Well, a friend of mine worked at one of the prisons - Walpole state prison - not too far from where I live and not too far from Gillette Stadium where the New England Patriots play football. And he called me up one day and he said that the inmates had just completed building up a dirt track in the prison yard, and they wanted to have a race, and they were wondering who from the outside would be willing to come in to race against them? So the first person they thought of was famed marathoner, Bill Rodgers. He was a good friend of mine. And they called Bill and said, "Hey, would you be interested in coming in and running against the inmates?" And Bill thought about it and said, "You know? I think I'll take a pass." Okay, smart guy. And then they called me up. And they said, "Dave, you want to come in and run against the inmates?" And I went, "Sure, why not? What can go wrong?" Okay, then. So I went. It was an amazing initial experience being checked in and having to go through those ironclad doorways. You hear the door shut behind you, bang, thinking, "Am I ever gonna get out of here? What's it going to be like in there? There are four or 500 inmates in the prison yard. They don't know me. Are they all in favour of this?" And I said, "Well, I guess I'll find out. Another adventure." So, I get in there, and I see the track, and I see the guys who are going to run in the race, and I see all the other folks who are going to watch, and I was a little nervous, I must admit. But I said, "Well, let's give it a go." So they lined us up and someone yelled, "Go!" And off we went. There were probably about 20 of us. I was the only one from the outside. And we're running and we're running, and I was in about third place. And the one thing I said to myself when I was running it not to do is to win. Because if I win this, I'm just showing them up, and that's not going to be pretty. And I said, "Just kind of hang there in third place and do the 11 laps or whatever it was." So I did and I'm running along and running along and the guy in first place drops out. I said, "Oh, now I'm in second place. I'll just keep going." Keep going, keep going. Now the guy in first place drops out. Now, I'm in first place. Now, I get really nervous. What do I do? And then, the inmates on the side were yelling things at me that I really can't repeat on this podcast, but they were going to do to me. And I'm believing them because they probably done a lot worse to get in there. And I said, "Well, I'm trapped. What do I do?" And part of me said, "If I win, they're going to do some pretty bad things to me. And but if I drop out, they're going to probably do some pretty bad things to me." So I kept going and I heard ping, ping, ping. And I'm like, "What the heck?" And all sudden, I realised that throwing rocks at me, and it's hitting the chain link fence behind me. I'm saying, "Yikes, this is pretty serious." I said, "Well, what do I get to lose? It's a no-win situation." And I won. I broke the break-tape, which was a roll of toilet paper. And a bunch of the guys comes up to me afterwards and they put their arm around me and they go, "Hey, we're only kidding." "You're only kidding? You were throwing rocks. What do you mean you're only kidding?" But, at the end, we befriended each other and I came back, probably, another 5 to 10 times. I put on a marathon inside the prison yard. I put on races. I invited a whole bunch of friends in there. I created the first-ever sanctioned running club inside of our maximum-security prison - the Walpole Prison Yard Runners Club - and they all had to pay a little fee to join the Club, which they did, and we went from, like, 10 guys to 20. I think we're up to 50 at the time. I really enjoyed doing that. But then, I started getting ridiculed by people saying, "Hey, why are you doing that? Why are you helping these inmates when you could be helping a lot of other more worthwhile causes?" I said, "Well, my theory is this. A lot of these guys are going to get out someday. I'd rather have them better on the way out the door than they were when they came in. And all I'm doing is teaching them how to run. And what running is doing is helping build their level of self confidence and self esteem. And I bet you that 90% of the folks that are here are here because they had no self confidence or self esteem. And they started doing things that, otherwise, maybe they never would have gotten involved in. And so that's why I continued to do it." But then all of a sudden, the prison administration called me up and said, "You're no longer invited back here." I said, "Why?" And they said, "Because it's got too big." I said, "So I'm a victim of my own success with the programme?" They said, "Well, it's too clique-ey, and we're nervous about all these guys getting together as a group. And so we just got to disband it for a while." And I went, "That doesn't seem to make any sense." And then two of the guys that really helped me out a lot, they were transported to another prison in Chicago somewhere, and I was like, "Why did you deport them? They did nothing wrong when they were in there. They were model inmates." And eventually, the US Marshals decided to bring them back from the Chicago prison. As they were driving them back, they got stuck in a traffic jam in Hartford, Connecticut, and those two inmates escaped. And how do you think they got away?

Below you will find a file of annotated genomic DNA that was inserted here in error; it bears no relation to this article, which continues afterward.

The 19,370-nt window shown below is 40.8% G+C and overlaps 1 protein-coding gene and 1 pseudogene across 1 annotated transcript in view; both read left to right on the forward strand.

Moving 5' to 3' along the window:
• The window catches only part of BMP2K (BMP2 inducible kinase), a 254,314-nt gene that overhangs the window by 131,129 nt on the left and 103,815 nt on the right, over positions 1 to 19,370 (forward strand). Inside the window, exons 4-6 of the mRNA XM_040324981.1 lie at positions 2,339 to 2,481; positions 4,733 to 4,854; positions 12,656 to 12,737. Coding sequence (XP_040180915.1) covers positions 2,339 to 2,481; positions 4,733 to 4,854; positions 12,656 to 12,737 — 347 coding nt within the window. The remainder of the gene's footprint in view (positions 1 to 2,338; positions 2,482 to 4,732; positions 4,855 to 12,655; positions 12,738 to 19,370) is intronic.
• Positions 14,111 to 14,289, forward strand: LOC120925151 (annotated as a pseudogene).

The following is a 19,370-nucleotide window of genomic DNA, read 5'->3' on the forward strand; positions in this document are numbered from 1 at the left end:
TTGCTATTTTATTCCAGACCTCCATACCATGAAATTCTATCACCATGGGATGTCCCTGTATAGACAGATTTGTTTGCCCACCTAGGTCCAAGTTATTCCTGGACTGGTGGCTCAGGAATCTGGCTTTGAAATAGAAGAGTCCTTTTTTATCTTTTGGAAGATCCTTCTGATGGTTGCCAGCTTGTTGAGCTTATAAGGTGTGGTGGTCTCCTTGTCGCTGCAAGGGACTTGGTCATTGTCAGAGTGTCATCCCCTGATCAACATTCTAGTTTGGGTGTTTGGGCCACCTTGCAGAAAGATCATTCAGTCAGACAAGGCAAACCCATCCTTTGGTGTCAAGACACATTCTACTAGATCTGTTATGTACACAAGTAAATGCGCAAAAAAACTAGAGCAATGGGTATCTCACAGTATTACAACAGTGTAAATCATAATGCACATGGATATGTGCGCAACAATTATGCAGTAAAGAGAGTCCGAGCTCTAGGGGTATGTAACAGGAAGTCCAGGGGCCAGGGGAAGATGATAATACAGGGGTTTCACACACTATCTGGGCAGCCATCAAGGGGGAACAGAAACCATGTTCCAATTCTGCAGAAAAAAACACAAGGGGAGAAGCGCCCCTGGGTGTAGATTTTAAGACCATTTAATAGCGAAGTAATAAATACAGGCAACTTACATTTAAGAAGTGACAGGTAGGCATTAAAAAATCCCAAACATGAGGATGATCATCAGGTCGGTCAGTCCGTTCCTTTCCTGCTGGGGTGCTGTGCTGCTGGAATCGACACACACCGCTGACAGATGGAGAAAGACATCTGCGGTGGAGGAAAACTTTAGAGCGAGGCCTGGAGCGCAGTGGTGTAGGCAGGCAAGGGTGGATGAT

They ran. So all of a sudden, I'm getting US Marshals banging on my door saying, "Hey, you." And I said, "I had nothing to do with it. I just taught them how to run. I didn't tell them how to escape." And one was caught right away, and another one got away for, like, three, four years, and I never heard from him again because I knew that he knew that if he reached out to me, then I would have to report that. So I never heard from him again. And then all of a sudden, I'm watching a national TV show called Unsolved Mysteries, and it was about these two guys who escaped and one got caught, and the other one is still out there at large and he's dangerous. Well, he wasn't dangerous, but they said that. And he was actually watching the programme at the same time, too - I found out later. So he eventually got caught and brought back to Walpole prison. And then, he had befriended this woman down in-- he ended up in Florida. She contacted me and said, "I've been with him for the last three years, trying to put him out of the prison." So she moved up here and I helped her a little bit, and she got him deported back to Canada where he was originally from, and they got married in the prison in the cafeteria and I was the best man at their wedding. And now, he's free, but he can't come back to United States, but he's in Canada. So all this sort of happened during that time frame. And then, there was one guy - his name was Ralph. He was a tough guy. I mean, he was a bull. And I went up to him one day and said, "Ralph." The question I asked him, "I swore I'd never asked any of you guys this, but I'm going to ask you. I have to ask you." He said, "What?" I said, "Why are you here?" He said, "Well, I was a wrestler at the University of Arizona, and I was really good. I was winning everything. Then I went out and tried out for the Olympic team and I was the last one cut." I said, "So you get cut?" He was, "Yeah." I said, "Ralph, when I was a kid, I got cut, too, but I went in a different way. I got cut from team sports and I started running." Well, Ralph got cut and he couldn't handle it. He didn't have a support system or anything. So then he started living a life of crime. So again, it's all about who you surround yourself with. Support systems are that kind of a thing. And unfortunately, a couple of years later, Ralph was murdered in prison. I don't know exactly what the details were, but I remember thinking about that saying, "What a shame. This guy had it all going. He was a great athlete, was in the university, and then he got cut, and he got depressed - the feeling of rejection - and he went in a different direction, and he wasn't saved." That's when I said, "That's why I need to continue to do more of this because there are a lot of people on the edge that just need a little motivation, a little inspiration, a little kick in the pants, and they'll be able to go in the right direction." So that's what happened with all of that. Then, I get a call from some folks from San Quentin, and they tell me about this guy, Markelle, and that he was running in the prison yard and training for the Boston Marathon, and will I get him in the Boston Marathon? I was like, "Well, he can't run the Boston Marathon once he gets out of prison for us." They said no, he's due to be released soon. And once he's released, he'd like to come on the marathon. I said, "He's in." So he got released. I got him into the marathon. He came. I visited with him before the race. We went through the whole race, everything. And then he ran the marathon and he finished. And then, only about three, four months ago, I got a call from the producer of 26.2 to Life - the documentary I refer to. They said, "We're coming to Boston and we're going to show the documentary and Markelle is coming. He wants you to come in and see the documentary." So I did watch the documentary and met with Markelle again. And now, this particular documentary is being shown all over the country.